Internet privacy is a much-treasured objective in an NSA world. Spies abound, from governments to military to hackers.

Whether a user is harboring state secrets or just doesn't want the contents of their emailed love letters revealed by a skywriting team, most Internet users no longer feel their web meanderings are safe from prying eyes or prying fingers.

That's where the Tor Project comes in. Tor, which is an acronym for The Onion Router, began as a U.S. Navy-developed worldwide network of servers that were configured to help users browse the Internet anonymously.

In its current form, Tor is a nonprofit organization dedicated to the development of online privacy tools. Its main product available at present is a downloadable web browser that claims to offer privacy and anonymity.

The Tor Project is a work in progress. Tor users are encouraged to submit bugs and flaws to Tor staff.

Naturally, some of the organizations that rely on spying on Internet users, such as the U.S. National Security Agency (NSA) and Britain's Government Communications Headquarters (GCHQ), are primarily interested in defeating Tor's privacy features, and rather than making Tor aware of bugs and flaws, are exploiting them to the agencies' benefit.

But according to Andrew Lehman, executive director of the Tor Project, there are operatives within these agencies who are providing tips to Tor that expose vulnerabilities within Tor code.

In other words, Tor has friends in high places that seem to be double agents within their own spy rings.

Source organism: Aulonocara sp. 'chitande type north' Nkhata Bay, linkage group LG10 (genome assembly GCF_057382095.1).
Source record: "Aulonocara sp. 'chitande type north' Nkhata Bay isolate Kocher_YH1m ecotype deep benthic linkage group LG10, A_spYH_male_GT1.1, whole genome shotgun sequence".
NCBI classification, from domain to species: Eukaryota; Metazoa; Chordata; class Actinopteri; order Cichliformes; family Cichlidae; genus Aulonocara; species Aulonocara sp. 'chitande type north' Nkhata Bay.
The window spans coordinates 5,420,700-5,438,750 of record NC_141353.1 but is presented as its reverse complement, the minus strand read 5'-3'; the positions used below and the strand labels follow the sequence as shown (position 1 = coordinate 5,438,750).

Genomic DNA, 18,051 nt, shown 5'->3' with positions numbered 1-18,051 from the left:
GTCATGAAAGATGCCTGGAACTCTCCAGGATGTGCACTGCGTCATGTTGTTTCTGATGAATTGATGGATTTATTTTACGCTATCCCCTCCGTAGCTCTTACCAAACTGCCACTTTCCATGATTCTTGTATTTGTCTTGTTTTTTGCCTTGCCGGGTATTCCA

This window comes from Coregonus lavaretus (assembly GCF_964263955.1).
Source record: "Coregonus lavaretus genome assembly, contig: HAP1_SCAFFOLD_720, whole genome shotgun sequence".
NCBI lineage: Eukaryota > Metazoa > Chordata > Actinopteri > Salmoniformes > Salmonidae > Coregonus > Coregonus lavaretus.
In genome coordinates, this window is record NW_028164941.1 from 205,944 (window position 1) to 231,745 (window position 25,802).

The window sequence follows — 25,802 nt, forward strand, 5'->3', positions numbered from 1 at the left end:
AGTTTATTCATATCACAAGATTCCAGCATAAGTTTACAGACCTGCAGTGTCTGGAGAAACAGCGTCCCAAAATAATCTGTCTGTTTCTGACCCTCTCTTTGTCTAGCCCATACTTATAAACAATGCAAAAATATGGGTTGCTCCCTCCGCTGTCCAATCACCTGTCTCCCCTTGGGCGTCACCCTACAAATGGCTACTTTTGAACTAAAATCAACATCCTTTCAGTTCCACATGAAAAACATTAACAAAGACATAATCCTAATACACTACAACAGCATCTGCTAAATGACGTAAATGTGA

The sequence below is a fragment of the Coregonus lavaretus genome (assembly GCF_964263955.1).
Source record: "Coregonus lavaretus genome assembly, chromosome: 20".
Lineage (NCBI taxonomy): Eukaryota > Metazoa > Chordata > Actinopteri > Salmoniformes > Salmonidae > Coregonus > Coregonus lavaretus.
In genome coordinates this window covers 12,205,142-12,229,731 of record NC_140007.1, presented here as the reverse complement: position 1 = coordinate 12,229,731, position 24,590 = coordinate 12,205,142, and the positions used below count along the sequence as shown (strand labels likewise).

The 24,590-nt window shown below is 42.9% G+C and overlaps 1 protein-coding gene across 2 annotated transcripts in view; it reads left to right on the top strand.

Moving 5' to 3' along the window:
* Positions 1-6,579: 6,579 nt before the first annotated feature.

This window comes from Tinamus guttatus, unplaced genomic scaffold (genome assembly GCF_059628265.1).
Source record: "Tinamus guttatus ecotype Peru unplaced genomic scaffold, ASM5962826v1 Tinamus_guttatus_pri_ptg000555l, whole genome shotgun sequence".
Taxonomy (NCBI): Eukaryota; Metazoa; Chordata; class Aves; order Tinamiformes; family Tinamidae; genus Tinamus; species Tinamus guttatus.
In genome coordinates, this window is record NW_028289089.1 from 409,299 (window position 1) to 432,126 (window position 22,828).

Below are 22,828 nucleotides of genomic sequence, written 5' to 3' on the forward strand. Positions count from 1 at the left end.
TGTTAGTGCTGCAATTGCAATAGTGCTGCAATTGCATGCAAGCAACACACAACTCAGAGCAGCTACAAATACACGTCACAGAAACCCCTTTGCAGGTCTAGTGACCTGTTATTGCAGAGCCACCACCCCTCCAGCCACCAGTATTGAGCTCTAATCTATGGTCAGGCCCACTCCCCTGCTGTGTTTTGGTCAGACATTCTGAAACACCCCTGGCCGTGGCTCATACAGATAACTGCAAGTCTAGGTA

Employees of these agencies can count on anonymity when reporting bugs to Tor.

"The fact that we take a completely anonymous bug report allows them to report to us safely," said Lehman. "There are plenty of people in both organizations (GCHQ and NSA) who can anonymously lead data to us to say -- maybe you should look here, maybe you should look at this to fix this, and they have."

Lehman believes members of both organizations who are personally opposed to government spying on citizens are the ones stepping forward to contribute to Tor.

Tor works by routing a user's web traffic across different Tor-affiliated servers, encrypting that traffic so it is untraceable. Essentially, Tor plays a shell game with traffic, moving from undisclosed location to the next lily pad until the ultimate destination is reached.

Attempts by Internet scoundrels to target an individual's computer will find that they only have access to random nodes within the Tor network, and no route back to a user's computer.

One downside to Tor browsing, however, is a noticeably slower Internet experience, since user traffic has to make many stops en route to its final destination.

Of course, drug traffickers, child porn traders and other illicit users can also operate with greater impunity via Tor, accessing sites that comprise what is known as the Dark Web. 

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